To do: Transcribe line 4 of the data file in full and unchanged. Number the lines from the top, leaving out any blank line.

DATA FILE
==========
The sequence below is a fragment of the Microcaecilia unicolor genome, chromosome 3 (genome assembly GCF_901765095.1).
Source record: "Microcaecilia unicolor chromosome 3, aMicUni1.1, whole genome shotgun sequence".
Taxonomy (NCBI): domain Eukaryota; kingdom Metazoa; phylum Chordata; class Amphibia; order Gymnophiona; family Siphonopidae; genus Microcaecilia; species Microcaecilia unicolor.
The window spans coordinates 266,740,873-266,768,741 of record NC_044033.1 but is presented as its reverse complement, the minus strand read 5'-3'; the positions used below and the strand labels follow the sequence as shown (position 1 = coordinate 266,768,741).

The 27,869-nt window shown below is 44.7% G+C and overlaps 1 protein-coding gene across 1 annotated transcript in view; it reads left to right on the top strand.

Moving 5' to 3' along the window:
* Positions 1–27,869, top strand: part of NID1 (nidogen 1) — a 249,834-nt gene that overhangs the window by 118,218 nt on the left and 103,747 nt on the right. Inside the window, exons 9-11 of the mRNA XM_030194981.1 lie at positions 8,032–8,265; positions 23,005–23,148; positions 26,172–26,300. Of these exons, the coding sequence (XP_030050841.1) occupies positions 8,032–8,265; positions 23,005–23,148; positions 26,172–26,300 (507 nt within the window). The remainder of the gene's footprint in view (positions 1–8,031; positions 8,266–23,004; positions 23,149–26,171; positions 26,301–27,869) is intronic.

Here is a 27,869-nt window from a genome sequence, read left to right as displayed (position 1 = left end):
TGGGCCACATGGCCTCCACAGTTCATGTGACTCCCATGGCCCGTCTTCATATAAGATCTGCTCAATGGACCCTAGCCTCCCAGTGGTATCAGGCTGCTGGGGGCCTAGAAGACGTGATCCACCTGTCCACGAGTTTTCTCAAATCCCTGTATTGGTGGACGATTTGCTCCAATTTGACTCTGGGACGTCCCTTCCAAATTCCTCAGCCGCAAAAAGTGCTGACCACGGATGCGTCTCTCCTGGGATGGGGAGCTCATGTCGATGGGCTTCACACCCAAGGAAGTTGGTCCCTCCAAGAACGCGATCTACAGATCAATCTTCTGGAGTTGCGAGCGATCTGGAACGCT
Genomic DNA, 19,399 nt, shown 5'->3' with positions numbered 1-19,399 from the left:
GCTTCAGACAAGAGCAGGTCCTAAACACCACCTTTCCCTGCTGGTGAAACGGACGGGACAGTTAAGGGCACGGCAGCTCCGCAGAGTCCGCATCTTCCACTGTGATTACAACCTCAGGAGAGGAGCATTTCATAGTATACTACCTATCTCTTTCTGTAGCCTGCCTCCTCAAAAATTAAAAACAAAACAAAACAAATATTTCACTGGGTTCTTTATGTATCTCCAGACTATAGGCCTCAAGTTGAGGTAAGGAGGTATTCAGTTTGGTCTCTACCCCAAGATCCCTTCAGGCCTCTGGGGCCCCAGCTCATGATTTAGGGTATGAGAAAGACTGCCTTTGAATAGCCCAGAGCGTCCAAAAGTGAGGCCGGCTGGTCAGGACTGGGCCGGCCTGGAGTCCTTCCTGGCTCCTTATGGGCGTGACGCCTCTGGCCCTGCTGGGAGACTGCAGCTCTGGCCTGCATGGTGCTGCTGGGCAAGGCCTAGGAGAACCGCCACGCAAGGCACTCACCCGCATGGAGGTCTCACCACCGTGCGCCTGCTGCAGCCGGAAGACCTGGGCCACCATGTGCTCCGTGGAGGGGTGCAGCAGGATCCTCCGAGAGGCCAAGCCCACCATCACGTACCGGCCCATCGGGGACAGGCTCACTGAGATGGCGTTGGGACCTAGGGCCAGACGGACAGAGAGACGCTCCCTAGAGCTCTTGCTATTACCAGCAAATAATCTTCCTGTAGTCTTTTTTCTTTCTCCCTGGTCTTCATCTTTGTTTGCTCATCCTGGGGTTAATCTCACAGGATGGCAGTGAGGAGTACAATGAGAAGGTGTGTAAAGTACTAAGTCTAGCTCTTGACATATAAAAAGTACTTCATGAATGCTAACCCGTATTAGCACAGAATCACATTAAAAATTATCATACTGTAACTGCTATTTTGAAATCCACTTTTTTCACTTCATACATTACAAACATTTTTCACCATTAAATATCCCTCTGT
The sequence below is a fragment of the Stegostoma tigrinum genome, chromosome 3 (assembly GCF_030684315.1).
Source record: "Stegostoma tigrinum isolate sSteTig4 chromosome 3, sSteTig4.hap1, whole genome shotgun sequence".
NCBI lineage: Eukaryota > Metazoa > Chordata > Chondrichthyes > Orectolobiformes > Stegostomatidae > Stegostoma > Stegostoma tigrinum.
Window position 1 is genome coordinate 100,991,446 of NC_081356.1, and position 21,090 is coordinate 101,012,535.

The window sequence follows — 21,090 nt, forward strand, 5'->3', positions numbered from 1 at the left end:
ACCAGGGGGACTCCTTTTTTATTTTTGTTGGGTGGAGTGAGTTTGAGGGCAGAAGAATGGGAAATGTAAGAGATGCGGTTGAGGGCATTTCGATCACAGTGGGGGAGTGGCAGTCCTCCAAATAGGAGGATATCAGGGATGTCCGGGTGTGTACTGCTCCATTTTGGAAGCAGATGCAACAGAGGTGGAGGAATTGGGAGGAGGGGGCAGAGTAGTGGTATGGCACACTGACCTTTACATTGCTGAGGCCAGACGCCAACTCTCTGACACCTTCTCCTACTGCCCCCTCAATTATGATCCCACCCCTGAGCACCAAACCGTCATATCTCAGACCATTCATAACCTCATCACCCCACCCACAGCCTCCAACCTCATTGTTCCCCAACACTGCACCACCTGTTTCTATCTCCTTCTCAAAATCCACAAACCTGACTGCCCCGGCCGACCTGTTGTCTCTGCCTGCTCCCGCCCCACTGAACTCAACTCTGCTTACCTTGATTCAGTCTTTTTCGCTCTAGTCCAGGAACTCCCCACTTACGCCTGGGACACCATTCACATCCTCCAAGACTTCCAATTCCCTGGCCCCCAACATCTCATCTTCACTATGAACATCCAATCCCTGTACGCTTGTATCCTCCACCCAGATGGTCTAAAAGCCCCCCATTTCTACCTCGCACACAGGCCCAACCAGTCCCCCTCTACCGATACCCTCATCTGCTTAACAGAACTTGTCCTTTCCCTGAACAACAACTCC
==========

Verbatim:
The window spans coordinates 266,740,873-266,768,741 of record NC_044033.1 but is presented as its reverse complement, the minus strand read 5'-3'; the positions used below and the strand labels follow the sequence as shown (position 1 = coordinate 266,768,741).